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Kirsten Gillibrand’s Exit Proves Abortion Isn’t Enough to Win 2020

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AP Photo/Charlie Neibergall

Kirsten Gillibrand was applauded by many in the media as the Democratic presidential candidate focused on “women’s rights,” or, more specifically, abortion. But, in the end, that wasn’t enough to win Democratic voters – never mind general-election voters.


On August 28, New York Senator Kirsten Gillibrand ended her presidential bid after failing to qualify for the next Democratic presidential candidate debate, scheduled for September 12. 

“I wanted you to hear from me first, that after more than eight incredible months, I am ending my presidential campaign,” she announced to her supporters in a video posted on social media.

While the other Democratic candidates pinpointed abortion as a major 2020 issue, Gillibrand made it her campaign’s foundation. 

The senator “entered the race pitching herself as the voice of feminism and the defender of families and women’s equality,” New York Times’ political reporter Shane Goldmacher recognized on August 29. That’s because Gillibrand “championed a new ‘Family Bill of Rights,’ pioneered a new litmus test to select only judges who supported Roe v. Wade and traveled to Republican-controlled states to protest new restrictions on abortion.”

And yet, Goldmacher added, “of the six female candidates, she was the first to call it quits.” 

On Gillibrand’s campaign website, her first priority listed is “fighting for women and families.” And the first way she planned to do that was by stressing, “We need to protect women’s rights and access to the health care they need.” In other words, abortion.


According to her site, Gillibrand argued that “Reproductive rights are civil rights” while expressing support for Roe v. Wade, the 1973 Supreme Court decision that legalized abortion nationwide.

“Kirsten has pledged to only nominate judges who will commit to upholding Roe, and she was the first candidate to put out a comprehensive reproductive rights agenda,” the site continued.

If elected president, Gillibrand promised not only to “codify Roe into law,” but also to end the Hyde Amendment, which generally bars federal funding for abortion. She also vowed to “protect Title X funding and Planned Parenthood.” This was a new fight: the nation’s largest abortion provider refused millions in Title X federal family-planning funding in August after new regulations prohibited the funding from going toward organizations connected to abortion.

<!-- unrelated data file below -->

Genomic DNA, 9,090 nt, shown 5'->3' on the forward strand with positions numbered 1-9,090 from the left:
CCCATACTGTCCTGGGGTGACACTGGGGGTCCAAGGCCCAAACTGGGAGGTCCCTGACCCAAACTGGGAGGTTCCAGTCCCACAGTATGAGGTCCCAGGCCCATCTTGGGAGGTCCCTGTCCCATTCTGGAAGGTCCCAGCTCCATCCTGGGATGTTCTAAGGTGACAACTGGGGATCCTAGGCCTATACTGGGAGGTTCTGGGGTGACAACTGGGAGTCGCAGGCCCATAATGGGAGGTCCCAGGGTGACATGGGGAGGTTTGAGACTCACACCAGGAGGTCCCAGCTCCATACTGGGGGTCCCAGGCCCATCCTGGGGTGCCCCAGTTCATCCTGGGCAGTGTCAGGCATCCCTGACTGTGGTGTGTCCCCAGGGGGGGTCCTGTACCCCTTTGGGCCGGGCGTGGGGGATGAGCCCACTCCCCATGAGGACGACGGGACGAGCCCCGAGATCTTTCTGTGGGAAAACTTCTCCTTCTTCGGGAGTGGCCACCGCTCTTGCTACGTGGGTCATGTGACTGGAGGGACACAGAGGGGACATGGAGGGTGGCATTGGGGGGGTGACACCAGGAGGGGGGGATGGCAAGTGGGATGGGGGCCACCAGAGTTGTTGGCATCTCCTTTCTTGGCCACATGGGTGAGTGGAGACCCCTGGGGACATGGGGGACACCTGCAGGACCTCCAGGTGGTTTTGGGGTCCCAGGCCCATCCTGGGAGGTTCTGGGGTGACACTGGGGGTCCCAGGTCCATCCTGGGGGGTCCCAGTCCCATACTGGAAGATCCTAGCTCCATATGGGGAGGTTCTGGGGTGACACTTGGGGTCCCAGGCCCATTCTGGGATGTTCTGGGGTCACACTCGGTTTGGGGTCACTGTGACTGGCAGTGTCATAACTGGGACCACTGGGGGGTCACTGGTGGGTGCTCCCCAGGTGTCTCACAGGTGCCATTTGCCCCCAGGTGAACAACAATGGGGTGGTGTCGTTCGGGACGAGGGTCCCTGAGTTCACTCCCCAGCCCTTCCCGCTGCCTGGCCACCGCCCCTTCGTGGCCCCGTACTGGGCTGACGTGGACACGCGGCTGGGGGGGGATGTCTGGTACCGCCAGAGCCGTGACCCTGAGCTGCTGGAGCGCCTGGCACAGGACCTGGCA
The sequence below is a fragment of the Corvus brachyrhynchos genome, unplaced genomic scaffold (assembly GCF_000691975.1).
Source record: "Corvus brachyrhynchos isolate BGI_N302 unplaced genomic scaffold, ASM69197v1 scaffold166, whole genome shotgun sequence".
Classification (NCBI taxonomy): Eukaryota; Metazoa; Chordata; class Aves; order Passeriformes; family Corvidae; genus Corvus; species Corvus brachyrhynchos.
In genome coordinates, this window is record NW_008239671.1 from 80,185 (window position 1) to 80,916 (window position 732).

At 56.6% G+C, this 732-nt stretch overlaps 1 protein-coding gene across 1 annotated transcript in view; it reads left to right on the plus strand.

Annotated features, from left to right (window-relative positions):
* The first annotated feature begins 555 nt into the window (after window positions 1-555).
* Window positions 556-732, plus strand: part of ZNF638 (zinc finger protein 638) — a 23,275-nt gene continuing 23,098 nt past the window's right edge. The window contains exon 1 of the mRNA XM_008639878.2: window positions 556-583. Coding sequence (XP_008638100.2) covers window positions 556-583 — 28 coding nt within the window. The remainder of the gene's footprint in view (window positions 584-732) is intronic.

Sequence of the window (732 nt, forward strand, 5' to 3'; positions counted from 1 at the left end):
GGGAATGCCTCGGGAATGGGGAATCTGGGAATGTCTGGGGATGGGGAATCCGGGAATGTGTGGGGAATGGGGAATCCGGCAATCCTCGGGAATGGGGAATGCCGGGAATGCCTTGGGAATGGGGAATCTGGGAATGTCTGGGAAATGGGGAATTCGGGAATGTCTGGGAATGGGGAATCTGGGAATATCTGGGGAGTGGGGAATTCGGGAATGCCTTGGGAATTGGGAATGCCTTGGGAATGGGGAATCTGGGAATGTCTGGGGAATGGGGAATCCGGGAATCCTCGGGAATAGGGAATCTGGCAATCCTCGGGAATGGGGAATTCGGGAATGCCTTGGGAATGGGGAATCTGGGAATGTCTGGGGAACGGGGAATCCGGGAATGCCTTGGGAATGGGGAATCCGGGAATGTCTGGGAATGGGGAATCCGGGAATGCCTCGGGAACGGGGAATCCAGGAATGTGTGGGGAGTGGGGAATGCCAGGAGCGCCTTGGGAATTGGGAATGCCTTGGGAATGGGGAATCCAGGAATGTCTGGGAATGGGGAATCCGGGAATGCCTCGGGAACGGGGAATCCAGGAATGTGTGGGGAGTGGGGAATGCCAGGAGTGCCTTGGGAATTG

Last, but not least, her site reads, Gillibrand would “guarantee access to reproductive health care?—?including abortion?—nationwide.”

In her fight, Gillibrand saw the pro-life movement as the enemy. In early June, she made headlines after going so far as to liken abortion opposition to racism. 

At the same time, Gillibrand assumed all women were with her, at least in her language. Later that month, she won applause from many in the media after her performance in the first round of debates where she made lengthy comments about abortion – comments “to America's women and to the men who love them.”


“Women's reproductive rights are under assault by President Trump and the Republican Party,” she began on June 27, before criticizing states for trying to overturn Roe v. Wade.

Gillibrand also identified herself as the “fiercest advocate for women's reproductive freedom for over a decade,” even though, she later admitted, other women were energized. In other words, all American women “are on fire.”

“Our rights are under attack like never before by President Trump and the Republicans who want to repeal Roe v. Wade, which is why I went to the front lines in Georgia,” she continued.

And that she had. 

In May, Gillibrand visited Georgia to protest the state’s new abortion restrictions, and repeated her promise to nominate Supreme Court justices who backed Roe v. Wade. For her efforts, media recognized her as the “first 2020 White House hopeful to say she’d nominate only Supreme Court justices who consider the Roe v. Wade decision legalizing abortion settled law.” Three months later, on August 18, she traveled to St. Louis to criticize to Missouri’s new abortion ban too. 

She also proved herself an ally to Planned Parenthood. 

When Planned Parenthood refused millions in Title X funding rather than stop performing or referring abortions, Gillibrand accused the Trump administration of “trying to hold health care providers hostage.”


Of the Democratic candidates, Gillibrand has by far received the most money from Planned Parenthood while serving as a federal candidate. According to Center for Responsive Politics data, the senator has gotten more than $50,000 from Planned Parenthood since 2006.

She had support – just not enough.

The reason “why her candidacy never picked up steam was always a little bit of a mystery,” according to FiveThirtyEight writer Amelia Thomson-DeVeaux.

Thomson-DeVeaux suggested that Gillibrand “was running against a number of other women who are also strong on issues like abortion rights and equal pay” and “Without another signature issue to help her stand out, she often got lost in the melee of the primary.”

Supporting unrestricted abortion, in other words, isn’t enough for Democratic voters. And it’s certainly not enough for American voters in general, the majority of whom want restrictions on abortion.

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